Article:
Careful, Amazon: A Kindle 3 iPad Clone Would Be SuicideS

Everybody's talking about Amazon retaliating against the iPad with a multitouch, multimedia, app-heavy Kindle 3. But it's not as obvious a move as you think. In fact, it's a bad idea.

As I pointed out yesterday, Amazon is going to do well by the iPad—and plenty of other platforms—as long as they keep their software developers pumped up on smart water and amphetamines. Why does anyone build their own hardware, but out of fear of getting shut out by the competition? Lord knows Apple can be a bunch of dicks, but it's letting Amazon grow, even while it launches its own competing book platform. So should Amazon focus on software and content for everyone, or spend millions to build its own competing proprietary hardware? You know my answer; here's why I'm right:

1. What operating system is it going to run? Kindle OS, whatever that is? Just ask Palm how well even a good fourth-party OS can do nowadays. And they're Palm. Amazon doesn't know squat about building a real computer platform. Android? Most logical, except that Google and Amazon have contradictory book-publishing agendas. Whatever Amazon chooses, will they show preference to that platform over iPhone and the others? And wouldn't it then be competing alongside stronger traditional hardware builders? Beating Sony and a bunch of startups in the e-ink business is easy; taking on HTC, Samsung, LG and Motorola all at once is a little harder.

2. If it does everything, what will make it a Kindle? Yesterday, I argued that e-ink is a choice people make because it is easy on the eyes. Amen. And the best option is Amazon's. Great. Let's keep that in the mix. But if Amazon's flagship resembles the iPad in every way, consumers won't see its benefits. What will make it a Kindle?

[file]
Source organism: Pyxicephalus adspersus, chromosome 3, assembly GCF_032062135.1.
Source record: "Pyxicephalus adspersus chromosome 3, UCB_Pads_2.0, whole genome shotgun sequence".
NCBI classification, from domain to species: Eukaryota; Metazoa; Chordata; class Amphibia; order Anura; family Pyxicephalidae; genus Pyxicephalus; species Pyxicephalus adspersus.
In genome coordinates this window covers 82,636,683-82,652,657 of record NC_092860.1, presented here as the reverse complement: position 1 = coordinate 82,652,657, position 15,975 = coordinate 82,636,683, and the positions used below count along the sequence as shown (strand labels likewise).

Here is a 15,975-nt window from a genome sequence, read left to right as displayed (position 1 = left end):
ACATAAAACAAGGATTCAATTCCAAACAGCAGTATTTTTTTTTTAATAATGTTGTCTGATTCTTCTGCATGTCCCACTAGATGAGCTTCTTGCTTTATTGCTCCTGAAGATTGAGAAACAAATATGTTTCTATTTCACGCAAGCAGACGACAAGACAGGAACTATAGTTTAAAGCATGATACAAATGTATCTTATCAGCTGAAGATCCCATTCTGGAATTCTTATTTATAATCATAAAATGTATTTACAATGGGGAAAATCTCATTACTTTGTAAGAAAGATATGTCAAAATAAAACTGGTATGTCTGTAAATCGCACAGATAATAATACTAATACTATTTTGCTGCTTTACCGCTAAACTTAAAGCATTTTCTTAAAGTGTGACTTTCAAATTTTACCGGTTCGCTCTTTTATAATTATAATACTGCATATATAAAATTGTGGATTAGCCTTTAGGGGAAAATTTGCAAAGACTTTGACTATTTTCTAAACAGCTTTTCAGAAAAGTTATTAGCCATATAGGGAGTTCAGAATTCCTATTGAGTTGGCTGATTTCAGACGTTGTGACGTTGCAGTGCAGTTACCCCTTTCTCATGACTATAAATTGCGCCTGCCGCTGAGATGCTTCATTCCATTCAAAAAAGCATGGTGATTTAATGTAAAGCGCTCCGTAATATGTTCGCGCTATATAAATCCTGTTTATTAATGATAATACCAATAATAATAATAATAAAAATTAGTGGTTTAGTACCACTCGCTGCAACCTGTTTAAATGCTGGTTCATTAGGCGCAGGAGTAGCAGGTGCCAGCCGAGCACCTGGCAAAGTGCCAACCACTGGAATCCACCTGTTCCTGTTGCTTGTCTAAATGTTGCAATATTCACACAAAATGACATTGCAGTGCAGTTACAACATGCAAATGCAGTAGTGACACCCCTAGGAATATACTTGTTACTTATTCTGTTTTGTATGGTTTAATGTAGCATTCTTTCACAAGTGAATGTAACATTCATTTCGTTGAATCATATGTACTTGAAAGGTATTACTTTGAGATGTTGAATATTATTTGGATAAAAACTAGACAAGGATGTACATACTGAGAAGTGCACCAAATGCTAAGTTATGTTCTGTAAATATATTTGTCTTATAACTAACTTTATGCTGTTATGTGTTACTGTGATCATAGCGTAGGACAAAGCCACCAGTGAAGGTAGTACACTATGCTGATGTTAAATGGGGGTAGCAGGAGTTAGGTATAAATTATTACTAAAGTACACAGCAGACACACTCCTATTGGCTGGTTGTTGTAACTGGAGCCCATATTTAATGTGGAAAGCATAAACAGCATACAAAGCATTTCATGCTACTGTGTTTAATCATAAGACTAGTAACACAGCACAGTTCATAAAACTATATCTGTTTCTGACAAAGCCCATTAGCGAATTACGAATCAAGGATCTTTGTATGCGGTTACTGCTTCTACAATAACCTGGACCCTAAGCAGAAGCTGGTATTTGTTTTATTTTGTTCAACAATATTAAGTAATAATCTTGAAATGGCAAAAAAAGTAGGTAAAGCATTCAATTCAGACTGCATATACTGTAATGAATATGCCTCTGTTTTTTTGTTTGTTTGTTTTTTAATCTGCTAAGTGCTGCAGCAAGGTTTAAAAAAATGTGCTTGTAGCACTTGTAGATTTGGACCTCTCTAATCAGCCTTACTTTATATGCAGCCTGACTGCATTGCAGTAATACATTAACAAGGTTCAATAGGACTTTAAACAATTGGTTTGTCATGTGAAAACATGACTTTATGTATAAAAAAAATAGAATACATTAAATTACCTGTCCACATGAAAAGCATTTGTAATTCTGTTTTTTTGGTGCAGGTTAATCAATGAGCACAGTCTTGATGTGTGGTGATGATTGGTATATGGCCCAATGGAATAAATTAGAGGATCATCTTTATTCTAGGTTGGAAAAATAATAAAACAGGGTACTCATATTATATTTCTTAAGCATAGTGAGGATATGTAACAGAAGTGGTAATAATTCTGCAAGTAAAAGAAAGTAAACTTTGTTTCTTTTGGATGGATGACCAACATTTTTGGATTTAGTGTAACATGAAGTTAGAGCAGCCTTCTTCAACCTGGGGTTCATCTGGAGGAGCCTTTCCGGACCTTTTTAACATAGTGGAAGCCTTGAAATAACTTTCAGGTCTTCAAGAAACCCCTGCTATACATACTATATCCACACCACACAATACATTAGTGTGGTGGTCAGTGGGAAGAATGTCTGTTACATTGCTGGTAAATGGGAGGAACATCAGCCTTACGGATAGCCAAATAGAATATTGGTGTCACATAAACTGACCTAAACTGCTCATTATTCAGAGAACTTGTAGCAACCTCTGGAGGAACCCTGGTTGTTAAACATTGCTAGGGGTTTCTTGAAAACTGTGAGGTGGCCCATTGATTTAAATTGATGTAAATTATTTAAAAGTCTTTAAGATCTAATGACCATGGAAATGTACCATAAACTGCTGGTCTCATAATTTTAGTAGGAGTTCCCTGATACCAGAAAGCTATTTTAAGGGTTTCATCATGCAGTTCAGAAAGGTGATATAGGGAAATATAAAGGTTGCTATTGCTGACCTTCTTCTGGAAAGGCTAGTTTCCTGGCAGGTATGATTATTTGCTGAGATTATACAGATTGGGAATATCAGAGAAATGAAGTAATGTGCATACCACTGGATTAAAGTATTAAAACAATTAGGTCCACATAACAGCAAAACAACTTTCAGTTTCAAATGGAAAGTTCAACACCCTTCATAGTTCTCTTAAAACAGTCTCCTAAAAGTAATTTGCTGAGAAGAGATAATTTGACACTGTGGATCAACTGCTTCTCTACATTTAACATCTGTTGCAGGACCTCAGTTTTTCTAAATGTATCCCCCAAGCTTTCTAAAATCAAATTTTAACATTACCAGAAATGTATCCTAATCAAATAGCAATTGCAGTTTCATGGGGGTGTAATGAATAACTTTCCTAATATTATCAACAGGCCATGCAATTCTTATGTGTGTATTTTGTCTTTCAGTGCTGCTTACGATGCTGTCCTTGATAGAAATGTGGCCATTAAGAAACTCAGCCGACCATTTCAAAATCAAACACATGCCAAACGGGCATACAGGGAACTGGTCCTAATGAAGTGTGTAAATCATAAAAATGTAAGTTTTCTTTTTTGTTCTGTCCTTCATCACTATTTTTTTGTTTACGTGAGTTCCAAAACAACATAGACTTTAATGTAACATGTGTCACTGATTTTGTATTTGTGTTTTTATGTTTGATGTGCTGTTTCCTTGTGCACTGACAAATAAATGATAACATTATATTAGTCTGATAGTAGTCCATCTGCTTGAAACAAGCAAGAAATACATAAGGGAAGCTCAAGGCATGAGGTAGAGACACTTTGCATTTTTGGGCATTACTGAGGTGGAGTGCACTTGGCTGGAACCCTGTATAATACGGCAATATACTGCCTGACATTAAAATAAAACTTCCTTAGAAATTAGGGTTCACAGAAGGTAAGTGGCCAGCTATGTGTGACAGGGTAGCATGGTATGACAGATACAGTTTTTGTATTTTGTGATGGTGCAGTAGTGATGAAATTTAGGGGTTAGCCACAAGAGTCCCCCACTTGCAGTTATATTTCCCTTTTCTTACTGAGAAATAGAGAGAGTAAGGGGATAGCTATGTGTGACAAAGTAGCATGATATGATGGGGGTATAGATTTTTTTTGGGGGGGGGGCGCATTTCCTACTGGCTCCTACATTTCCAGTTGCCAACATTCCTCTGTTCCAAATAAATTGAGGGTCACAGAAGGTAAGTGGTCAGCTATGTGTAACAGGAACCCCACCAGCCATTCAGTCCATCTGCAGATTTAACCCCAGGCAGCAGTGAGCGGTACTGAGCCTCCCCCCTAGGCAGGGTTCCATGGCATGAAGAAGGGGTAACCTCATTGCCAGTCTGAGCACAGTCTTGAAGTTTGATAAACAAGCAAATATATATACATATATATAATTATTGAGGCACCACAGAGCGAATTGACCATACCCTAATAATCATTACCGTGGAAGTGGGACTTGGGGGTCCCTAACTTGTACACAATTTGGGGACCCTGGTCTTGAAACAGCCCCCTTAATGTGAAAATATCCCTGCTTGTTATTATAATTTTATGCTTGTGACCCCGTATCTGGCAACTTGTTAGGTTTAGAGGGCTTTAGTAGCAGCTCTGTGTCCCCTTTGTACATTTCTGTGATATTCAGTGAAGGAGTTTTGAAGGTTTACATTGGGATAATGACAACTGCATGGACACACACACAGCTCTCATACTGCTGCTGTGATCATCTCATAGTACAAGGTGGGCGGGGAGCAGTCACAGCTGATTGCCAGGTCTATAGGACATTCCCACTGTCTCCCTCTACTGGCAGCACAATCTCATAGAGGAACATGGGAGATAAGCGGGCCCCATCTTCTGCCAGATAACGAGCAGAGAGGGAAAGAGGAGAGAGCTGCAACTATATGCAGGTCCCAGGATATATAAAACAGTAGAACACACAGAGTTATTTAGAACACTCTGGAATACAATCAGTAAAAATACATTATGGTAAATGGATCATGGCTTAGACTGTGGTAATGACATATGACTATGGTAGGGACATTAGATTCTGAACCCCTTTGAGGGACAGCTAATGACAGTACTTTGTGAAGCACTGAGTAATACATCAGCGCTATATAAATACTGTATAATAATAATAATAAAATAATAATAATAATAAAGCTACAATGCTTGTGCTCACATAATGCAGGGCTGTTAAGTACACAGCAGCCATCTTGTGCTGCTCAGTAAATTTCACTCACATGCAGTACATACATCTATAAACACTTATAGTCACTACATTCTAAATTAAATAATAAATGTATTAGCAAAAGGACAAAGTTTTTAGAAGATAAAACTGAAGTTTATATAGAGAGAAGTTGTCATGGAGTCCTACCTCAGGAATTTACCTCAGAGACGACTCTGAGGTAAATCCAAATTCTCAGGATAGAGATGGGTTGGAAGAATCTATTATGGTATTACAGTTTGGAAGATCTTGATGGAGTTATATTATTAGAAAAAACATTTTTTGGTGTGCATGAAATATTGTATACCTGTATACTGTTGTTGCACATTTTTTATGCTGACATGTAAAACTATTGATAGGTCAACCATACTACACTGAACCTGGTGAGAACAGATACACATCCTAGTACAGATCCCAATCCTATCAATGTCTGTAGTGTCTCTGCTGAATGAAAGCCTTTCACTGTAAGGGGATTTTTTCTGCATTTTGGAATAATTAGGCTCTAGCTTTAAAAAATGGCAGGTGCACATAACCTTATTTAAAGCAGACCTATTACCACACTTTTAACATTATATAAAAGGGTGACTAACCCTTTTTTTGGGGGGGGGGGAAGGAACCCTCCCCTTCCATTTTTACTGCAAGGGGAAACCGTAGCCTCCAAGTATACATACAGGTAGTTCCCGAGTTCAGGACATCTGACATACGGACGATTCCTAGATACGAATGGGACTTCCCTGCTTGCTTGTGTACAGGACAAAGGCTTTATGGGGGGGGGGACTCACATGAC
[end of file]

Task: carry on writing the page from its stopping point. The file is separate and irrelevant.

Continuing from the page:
3. Who's going to pay for the wireless service? One key benefit of Kindles is that you don't pay for the 3G used to deliver books and news clippings. But if the thing gets a color screen, a grown-up browser and a video player, you can be someone besides Amazon is gonna foot the bill. (Hint: It will be you, for $30 a month or more.)

4. What media will it offer? Amazon has a lot of relationships, but they don't exactly have their act together on the media side. The music store is fine, but it's DRM-free like all the others, so you can't use it to incentivize a hardware product. Amazon Video on Demand is something we like to see in a Blu-ray player, but I don't know anyone who swears by it. It's certainly not part of the holy trinity of Netflix, Hulu and Vudu.

5. How will Amazon lure app developers from Apple, Google and Microsoft? Hate to beat a dead horse, but Palm can't get its app act together, so how can Amazon? Apple, Google and Microsoft are only going to beat the developer drum louder and louder, and VCs are helping by raising serious money to back anyone with a good enough idea. Like game consoles, you will probably see more and more exclusive app deals. None of this should spell optimism to a late entry with no experience.

One final thought: Apple is being nice to Amazon now, but if it perceives Amazon as a threat, how quickly will Steve Jobs turn off Amazon's App Store tap? If you answered "pretty darn," you're correct. Do I condone this kind of thuggery? No. But tell me that's not how it would go down, and I'll laugh in your face.

Amazon: Please pump money into building and refining Kindle apps for every platform you can. And by all means keep churning out e-ink readers. There's a niche for them, and you are good at it. A cheaper e-ink Kindle and a better iPad app are your keys for continued success, and you know it.